Corruption among judges undermines the foundations of the rule of law, severely impedes the protection of human rights and, according to the Committee on Legal Affairs and Human Rights, public trust in the integrity of the judiciary continues to be very low in a number of member States.
Adopting a report on Judicial corruption prepared by Kimmo Sasi (Finland, EPP/CD), the Committee said that the judiciary is perceived as being among the most corrupt institution in Albania, Armenia, Azerbaijan, Bulgaria, Croatia, Georgia, Lithuania, the Republic of Moldova, Portugal, Romania, Russia, Serbia, Slovakia, Slovenia, Spain and Ukraine.
It also deplored the fact that crucial aspects in the fight against judicial corruption, most notably concerning the implementation of anti-corruption legislation and access to data, identified in earlier Assembly resolutions, are left unaddressed by member States.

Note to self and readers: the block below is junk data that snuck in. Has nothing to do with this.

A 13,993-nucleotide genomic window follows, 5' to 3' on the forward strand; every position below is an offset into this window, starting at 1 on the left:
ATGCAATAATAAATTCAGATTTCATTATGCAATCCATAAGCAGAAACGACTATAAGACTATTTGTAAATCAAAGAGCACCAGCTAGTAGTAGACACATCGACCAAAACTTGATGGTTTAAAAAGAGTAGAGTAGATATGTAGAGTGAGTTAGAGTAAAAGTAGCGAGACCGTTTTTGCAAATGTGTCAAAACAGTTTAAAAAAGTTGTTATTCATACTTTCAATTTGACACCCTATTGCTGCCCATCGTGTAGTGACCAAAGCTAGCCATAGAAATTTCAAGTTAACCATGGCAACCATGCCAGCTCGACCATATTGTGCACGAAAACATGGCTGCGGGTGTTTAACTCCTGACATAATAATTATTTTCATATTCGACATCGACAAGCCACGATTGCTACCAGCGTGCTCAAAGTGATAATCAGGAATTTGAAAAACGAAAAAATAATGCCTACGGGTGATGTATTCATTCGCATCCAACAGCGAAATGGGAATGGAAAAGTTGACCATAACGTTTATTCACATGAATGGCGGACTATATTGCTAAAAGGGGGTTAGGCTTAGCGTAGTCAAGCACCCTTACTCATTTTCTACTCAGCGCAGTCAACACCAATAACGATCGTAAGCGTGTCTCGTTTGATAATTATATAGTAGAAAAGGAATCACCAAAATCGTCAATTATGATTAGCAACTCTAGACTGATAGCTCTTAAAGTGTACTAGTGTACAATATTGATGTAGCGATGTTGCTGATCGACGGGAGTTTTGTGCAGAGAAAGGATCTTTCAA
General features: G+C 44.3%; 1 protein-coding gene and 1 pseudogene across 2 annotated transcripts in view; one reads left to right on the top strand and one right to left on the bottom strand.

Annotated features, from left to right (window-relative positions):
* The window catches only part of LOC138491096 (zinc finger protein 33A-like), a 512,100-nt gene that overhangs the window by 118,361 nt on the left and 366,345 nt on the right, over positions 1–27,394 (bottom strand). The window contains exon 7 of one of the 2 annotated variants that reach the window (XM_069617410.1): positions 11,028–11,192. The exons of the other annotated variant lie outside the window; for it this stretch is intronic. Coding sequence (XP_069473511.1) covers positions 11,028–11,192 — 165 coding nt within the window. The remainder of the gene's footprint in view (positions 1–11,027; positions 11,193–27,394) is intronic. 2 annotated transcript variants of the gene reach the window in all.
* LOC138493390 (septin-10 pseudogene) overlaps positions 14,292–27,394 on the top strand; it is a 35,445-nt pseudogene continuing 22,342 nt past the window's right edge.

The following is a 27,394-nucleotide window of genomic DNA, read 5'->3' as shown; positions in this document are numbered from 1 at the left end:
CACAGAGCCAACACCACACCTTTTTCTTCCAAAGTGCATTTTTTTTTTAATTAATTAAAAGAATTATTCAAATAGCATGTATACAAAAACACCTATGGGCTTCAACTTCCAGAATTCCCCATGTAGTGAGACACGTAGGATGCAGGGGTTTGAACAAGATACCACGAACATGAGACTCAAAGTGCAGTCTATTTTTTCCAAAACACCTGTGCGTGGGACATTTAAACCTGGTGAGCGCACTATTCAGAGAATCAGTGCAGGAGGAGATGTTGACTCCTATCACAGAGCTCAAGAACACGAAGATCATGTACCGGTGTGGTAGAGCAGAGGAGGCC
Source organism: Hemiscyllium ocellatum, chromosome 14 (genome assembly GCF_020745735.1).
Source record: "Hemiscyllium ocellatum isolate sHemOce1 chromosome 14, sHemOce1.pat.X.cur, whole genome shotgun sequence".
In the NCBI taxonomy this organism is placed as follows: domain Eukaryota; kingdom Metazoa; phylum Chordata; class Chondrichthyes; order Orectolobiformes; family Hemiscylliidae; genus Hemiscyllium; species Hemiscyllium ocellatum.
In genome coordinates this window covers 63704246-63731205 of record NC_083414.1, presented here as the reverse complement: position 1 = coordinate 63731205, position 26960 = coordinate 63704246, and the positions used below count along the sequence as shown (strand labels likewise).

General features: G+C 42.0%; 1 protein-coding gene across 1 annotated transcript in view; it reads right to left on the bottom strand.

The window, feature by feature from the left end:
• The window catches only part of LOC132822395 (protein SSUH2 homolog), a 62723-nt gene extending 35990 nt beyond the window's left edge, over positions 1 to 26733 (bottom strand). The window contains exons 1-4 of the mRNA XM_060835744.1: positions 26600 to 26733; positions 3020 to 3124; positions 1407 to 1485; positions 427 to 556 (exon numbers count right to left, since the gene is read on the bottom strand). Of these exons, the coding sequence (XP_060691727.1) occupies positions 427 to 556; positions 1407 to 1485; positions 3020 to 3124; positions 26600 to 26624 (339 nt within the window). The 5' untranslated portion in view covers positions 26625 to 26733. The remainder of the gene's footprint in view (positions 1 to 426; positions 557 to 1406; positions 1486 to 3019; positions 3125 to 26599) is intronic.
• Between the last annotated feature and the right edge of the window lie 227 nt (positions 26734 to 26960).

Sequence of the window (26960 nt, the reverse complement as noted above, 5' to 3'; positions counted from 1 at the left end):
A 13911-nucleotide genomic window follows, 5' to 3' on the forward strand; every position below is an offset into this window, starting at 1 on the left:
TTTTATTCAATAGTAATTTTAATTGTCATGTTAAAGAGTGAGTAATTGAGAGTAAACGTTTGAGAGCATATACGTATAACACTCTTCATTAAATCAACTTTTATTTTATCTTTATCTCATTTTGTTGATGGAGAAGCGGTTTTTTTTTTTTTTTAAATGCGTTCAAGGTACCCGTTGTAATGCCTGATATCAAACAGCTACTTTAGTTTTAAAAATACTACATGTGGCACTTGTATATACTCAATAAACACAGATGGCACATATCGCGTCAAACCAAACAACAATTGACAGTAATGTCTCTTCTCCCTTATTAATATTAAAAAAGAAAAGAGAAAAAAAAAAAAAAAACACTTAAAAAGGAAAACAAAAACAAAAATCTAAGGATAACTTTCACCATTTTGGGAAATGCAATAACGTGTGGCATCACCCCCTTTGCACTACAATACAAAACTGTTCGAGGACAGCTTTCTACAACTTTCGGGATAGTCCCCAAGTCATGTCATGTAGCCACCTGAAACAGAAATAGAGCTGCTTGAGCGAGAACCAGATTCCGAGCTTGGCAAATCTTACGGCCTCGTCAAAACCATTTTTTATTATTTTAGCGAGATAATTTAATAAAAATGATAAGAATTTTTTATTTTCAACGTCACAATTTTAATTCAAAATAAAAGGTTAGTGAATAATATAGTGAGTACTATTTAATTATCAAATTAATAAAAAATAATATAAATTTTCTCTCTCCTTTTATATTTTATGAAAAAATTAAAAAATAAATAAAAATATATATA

The adopted text invites Member States to implement fully and in a timely manner all relevant recommendations of the organs and monitoring bodies of the Council of Europe, in particular those of the Group of States against corruption (GRECO).
Lastly, the Committee renews its call upon the Committee of Ministers to elaborate a model code of conduct for judicial officials, and to gather figure-supported information on prosecutions and convictions of judges for corrupt conduct in member States.